In February last year, the Department of Telecommunications (DOT) had paved the way for telecom companies (Airtel, Vodafone etc.) to be sued in the consumer courts. But the consumer courts themselves had refused to hear cases quoting an old decision by judges Katju and Ganguly saying consumer courts have no jurisdiction, and that only a government appointed arbitrator could do so.
Now, it seems the consumer courts have relented. The Maharashtra State Commission first said okay, telcos can be sued. This was disastrous for telcos like Reliance and Vodafone and Airtel, so they appealed to the National Commission. With a lot of lawyers.
And now a ToI article says:
On November 19, 2014, Justice Malik, delivering the judgment on behalf of the bench comprising himself and Dr S M Kantikar, upheld the judgment of the Maharashtra state commission and confirmed that telecom complaints are maintainable before the consumer fora.
To give a quick background:
Since 2009, telecom consumers have been unable to approach consumer forums – where small complaints of a consumer-producer nature, such as defective merchandise or overbilling, have been quickly and assertively decided. Consumer forums are courts, and exist at a district and state level all the way to the National Consumer Disputes Redressal Commission.(NCDRC)
Before 2009, if you were overbilled, you could approach the consumer forum, which would decide on the case and award compensation. Penalties given were of the order of Rs. 5,000 which, as you can imagine, are huge in relation to the average complaint, and had telcos in jitters because they just couldn’t get their systems to not harass customers.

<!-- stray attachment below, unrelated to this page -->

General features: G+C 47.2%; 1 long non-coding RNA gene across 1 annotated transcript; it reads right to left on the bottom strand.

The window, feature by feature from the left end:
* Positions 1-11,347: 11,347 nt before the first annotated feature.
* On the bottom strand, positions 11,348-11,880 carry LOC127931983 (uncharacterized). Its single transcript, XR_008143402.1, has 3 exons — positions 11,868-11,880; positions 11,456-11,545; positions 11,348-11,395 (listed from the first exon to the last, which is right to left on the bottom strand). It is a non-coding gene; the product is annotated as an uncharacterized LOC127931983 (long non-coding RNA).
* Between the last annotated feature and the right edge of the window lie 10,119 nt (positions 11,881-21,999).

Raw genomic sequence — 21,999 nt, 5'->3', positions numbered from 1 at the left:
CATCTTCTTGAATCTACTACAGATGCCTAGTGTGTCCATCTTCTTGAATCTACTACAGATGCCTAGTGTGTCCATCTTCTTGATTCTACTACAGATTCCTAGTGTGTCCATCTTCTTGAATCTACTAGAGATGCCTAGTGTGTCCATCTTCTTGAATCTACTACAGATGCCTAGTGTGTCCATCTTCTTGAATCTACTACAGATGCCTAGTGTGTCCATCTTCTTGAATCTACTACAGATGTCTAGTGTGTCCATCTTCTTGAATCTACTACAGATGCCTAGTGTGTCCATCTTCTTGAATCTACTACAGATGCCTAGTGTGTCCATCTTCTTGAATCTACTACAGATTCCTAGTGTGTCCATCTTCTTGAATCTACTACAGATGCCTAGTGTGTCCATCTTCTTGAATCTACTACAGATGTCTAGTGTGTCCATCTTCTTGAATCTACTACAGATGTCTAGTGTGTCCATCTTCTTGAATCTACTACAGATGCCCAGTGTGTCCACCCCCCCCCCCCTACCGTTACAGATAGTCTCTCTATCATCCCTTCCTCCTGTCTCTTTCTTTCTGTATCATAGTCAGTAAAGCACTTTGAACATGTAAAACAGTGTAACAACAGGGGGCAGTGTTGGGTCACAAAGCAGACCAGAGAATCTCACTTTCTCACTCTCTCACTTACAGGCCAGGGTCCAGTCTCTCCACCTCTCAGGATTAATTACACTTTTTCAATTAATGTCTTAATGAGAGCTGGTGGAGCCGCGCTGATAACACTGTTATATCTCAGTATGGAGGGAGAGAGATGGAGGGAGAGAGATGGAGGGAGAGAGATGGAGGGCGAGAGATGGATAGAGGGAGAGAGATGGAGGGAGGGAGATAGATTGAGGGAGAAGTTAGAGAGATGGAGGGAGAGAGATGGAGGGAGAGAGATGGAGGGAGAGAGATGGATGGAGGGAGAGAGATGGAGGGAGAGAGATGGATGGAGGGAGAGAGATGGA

However, in one such case, in 2001, when M. Krishnan had his BSNL telephone disconnected due to non-payment of a bill of Rs. 17,000+, the consumer forum ruled in Krishnan’s favour and told BSNL to pay Rs. 5,000 as a fine and restore the connection.
BSNL appealed in the high court, lost, appealed some more, and eventually got a Supreme Court bench to listen to the issue: does the consumer forum have jurisdiction?
The bench, consisting of Markandey Katju (the infamous outspoken one) and A.K. Ganguly (who delivered the 2G Scam judgement and was recently indicted of sexual harassment) had ruled that the consumer forum cannot rule over telco disputes. (See judgement) They quoted the 1885 Telegraph Act, Section 7B, that provided for arbitration to solve disputes.
So What Was The Problem?
There was no clarity about the arbitration process, and the government never appointed an arbitrator as mentioned in the Telegraph act. So, nowhere to go!
Which meant that if you were overbilled, or your phone disconnected, you just had to chin up and bear it. No consumer forum (bar a few odd ones) were taking cases relating to telecom disputes because of the SC judgement, and the NCDRC (the apex consumer disputes body) also affirmed that the judgement stood sacrosanct. (Example:Ghaziabad consumer forum refuses to take a telco-overbilling case quoting the SC judgement)
Since the DOT and the Maharashtra commission judgement, people have taken telcos to consumer court. Airtel was fined Rs. 500,000 for insensitive customer service, and later, Rs. 15,000 for “giving improper Wi-Fi“. Idea was fined Rs. 71,000 for “unwanted activation of a service”.
This is great for consumers, but potentially damaging for telcos. The massive growth in the industry had fuelled shady practices like random activation of services without information, bad quality of service and so on. As consumer forums get more active and impose fines way above the kind of revenue generated from the consumers (i.e. it’s not just giving their money back, it’s punitive damages as well), telcos will have to pull their socks up and get their act together.